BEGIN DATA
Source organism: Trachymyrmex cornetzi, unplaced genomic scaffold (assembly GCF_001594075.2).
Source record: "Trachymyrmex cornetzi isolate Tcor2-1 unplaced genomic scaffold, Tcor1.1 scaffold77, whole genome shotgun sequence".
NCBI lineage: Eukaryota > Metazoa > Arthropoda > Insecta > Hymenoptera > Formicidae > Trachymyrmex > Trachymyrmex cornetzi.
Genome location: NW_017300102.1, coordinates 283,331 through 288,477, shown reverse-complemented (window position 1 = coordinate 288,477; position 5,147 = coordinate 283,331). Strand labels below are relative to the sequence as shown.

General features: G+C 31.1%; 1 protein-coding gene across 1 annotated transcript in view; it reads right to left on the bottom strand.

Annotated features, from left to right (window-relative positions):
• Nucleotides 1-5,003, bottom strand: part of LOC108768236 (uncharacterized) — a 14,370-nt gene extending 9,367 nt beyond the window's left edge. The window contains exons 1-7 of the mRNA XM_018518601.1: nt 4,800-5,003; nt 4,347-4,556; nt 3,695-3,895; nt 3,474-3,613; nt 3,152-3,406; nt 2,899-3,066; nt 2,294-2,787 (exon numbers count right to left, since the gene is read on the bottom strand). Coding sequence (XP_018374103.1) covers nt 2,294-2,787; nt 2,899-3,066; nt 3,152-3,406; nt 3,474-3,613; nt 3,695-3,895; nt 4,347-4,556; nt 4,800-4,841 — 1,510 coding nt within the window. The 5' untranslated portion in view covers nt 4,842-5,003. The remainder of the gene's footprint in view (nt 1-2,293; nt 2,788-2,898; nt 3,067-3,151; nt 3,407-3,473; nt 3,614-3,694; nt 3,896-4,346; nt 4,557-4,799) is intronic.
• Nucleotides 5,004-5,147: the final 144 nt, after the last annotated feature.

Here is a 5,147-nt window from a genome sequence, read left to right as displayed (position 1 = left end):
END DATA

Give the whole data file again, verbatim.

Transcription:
Source organism: Trachymyrmex cornetzi, unplaced genomic scaffold (assembly GCF_001594075.2).
Source record: "Trachymyrmex cornetzi isolate Tcor2-1 unplaced genomic scaffold, Tcor1.1 scaffold77, whole genome shotgun sequence".
NCBI lineage: Eukaryota > Metazoa > Arthropoda > Insecta > Hymenoptera > Formicidae > Trachymyrmex > Trachymyrmex cornetzi.
Genome location: NW_017300102.1, coordinates 283,331 through 288,477, shown reverse-complemented (window position 1 = coordinate 288,477; position 5,147 = coordinate 283,331). Strand labels below are relative to the sequence as shown.

General features: G+C 31.1%; 1 protein-coding gene across 1 annotated transcript in view; it reads right to left on the bottom strand.

Annotated features, from left to right (window-relative positions):
• Nucleotides 1-5,003, bottom strand: part of LOC108768236 (uncharacterized) — a 14,370-nt gene extending 9,367 nt beyond the window's left edge. The window contains exons 1-7 of the mRNA XM_018518601.1: nt 4,800-5,003; nt 4,347-4,556; nt 3,695-3,895; nt 3,474-3,613; nt 3,152-3,406; nt 2,899-3,066; nt 2,294-2,787 (exon numbers count right to left, since the gene is read on the bottom strand). Coding sequence (XP_018374103.1) covers nt 2,294-2,787; nt 2,899-3,066; nt 3,152-3,406; nt 3,474-3,613; nt 3,695-3,895; nt 4,347-4,556; nt 4,800-4,841 — 1,510 coding nt within the window. The 5' untranslated portion in view covers nt 4,842-5,003. The remainder of the gene's footprint in view (nt 1-2,293; nt 2,788-2,898; nt 3,067-3,151; nt 3,407-3,473; nt 3,614-3,694; nt 3,896-4,346; nt 4,557-4,799) is intronic.
• Nucleotides 5,004-5,147: the final 144 nt, after the last annotated feature.

Here is a 5,147-nt window from a genome sequence, read left to right as displayed (position 1 = left end):